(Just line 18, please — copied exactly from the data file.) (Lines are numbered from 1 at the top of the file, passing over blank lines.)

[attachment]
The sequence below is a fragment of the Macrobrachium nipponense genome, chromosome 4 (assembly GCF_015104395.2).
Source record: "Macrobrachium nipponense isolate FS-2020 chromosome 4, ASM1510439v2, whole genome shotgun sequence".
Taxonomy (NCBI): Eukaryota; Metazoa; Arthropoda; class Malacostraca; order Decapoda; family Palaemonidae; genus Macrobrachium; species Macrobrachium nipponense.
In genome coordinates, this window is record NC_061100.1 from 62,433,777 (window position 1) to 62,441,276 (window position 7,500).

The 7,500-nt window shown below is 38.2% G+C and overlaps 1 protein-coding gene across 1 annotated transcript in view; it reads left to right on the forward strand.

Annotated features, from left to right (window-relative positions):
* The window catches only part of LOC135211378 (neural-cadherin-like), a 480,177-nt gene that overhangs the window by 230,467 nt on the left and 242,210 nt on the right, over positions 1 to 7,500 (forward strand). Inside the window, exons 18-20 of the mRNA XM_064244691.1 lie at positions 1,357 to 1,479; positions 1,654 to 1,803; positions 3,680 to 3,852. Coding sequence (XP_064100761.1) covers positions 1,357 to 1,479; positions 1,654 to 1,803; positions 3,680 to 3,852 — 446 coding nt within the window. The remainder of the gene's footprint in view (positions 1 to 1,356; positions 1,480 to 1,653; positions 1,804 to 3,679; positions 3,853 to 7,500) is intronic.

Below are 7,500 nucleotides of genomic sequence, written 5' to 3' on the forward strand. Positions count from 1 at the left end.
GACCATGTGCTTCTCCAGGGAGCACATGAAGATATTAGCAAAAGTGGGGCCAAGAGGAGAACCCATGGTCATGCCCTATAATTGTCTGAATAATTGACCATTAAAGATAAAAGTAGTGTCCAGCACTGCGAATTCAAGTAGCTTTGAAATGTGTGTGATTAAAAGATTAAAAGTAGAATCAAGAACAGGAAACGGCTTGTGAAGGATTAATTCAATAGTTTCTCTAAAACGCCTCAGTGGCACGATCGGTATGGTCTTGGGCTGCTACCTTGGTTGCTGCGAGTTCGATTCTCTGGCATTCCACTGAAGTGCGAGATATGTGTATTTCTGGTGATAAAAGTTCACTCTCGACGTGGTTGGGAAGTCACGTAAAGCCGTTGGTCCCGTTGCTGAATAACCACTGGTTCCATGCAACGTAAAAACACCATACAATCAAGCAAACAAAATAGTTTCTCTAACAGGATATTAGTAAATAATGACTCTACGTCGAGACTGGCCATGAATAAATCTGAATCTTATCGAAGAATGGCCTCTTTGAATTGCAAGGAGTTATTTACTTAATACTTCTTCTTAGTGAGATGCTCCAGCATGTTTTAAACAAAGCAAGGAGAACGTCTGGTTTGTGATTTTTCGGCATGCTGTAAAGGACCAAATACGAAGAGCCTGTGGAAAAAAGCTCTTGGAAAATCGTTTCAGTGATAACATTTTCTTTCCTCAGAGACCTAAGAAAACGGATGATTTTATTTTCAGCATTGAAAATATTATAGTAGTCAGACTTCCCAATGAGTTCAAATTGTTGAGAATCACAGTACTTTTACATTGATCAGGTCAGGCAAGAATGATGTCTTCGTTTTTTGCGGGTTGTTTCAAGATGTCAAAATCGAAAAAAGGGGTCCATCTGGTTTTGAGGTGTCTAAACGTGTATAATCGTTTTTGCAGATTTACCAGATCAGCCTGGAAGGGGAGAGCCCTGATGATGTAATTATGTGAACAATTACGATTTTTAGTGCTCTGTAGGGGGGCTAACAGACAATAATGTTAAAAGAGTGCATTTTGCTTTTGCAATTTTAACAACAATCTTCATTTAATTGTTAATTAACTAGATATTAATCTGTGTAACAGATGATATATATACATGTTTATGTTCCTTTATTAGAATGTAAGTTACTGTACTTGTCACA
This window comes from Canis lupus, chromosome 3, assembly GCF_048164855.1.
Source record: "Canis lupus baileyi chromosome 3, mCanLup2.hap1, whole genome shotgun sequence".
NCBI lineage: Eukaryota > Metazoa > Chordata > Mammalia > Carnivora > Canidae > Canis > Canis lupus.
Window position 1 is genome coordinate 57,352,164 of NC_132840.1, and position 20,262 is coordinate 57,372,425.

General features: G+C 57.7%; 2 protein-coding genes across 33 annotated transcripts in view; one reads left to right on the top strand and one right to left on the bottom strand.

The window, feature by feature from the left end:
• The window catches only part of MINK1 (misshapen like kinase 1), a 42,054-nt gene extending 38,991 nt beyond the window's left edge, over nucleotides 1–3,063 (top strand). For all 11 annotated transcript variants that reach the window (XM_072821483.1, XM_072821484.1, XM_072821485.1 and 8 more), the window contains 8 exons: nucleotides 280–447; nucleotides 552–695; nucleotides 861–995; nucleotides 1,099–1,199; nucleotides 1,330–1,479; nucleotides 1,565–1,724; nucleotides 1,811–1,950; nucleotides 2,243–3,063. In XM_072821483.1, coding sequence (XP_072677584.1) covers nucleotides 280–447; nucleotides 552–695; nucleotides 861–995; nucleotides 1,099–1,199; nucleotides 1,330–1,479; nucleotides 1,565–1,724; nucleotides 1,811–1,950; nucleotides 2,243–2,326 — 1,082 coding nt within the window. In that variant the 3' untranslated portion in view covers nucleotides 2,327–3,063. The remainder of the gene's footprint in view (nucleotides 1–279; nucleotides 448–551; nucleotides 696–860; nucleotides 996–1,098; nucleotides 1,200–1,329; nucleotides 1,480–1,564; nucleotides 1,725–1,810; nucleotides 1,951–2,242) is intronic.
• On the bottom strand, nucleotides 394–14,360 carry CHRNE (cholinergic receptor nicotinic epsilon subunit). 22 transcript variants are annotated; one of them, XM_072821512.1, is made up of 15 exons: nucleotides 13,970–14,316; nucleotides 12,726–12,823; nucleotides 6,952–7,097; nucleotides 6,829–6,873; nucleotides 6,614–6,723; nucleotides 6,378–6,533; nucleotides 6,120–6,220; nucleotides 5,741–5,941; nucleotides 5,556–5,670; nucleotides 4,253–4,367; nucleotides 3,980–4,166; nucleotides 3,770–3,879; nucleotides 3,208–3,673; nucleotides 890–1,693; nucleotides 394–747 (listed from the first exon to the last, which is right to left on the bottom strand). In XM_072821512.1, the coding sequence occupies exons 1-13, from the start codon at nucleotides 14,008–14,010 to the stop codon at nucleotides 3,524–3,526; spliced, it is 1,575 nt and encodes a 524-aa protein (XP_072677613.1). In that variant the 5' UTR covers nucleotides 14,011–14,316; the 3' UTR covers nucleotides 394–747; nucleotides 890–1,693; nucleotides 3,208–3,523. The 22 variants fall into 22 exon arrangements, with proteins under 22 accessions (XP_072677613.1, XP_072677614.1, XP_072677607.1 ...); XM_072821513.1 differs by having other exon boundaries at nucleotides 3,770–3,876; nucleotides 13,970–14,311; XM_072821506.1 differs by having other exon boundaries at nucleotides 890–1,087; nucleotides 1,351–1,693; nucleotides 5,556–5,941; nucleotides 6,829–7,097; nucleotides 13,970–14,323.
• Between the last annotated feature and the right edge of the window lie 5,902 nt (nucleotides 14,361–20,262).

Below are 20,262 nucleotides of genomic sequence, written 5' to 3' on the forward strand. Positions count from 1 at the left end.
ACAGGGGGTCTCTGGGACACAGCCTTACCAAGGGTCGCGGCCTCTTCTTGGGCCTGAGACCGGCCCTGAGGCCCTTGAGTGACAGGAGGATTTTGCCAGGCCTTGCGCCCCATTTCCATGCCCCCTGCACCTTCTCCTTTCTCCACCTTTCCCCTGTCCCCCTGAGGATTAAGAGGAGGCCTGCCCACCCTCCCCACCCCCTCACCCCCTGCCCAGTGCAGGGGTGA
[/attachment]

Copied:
• Between the last annotated feature and the right edge of the window lie 5,902 nt (nucleotides 14,361–20,262).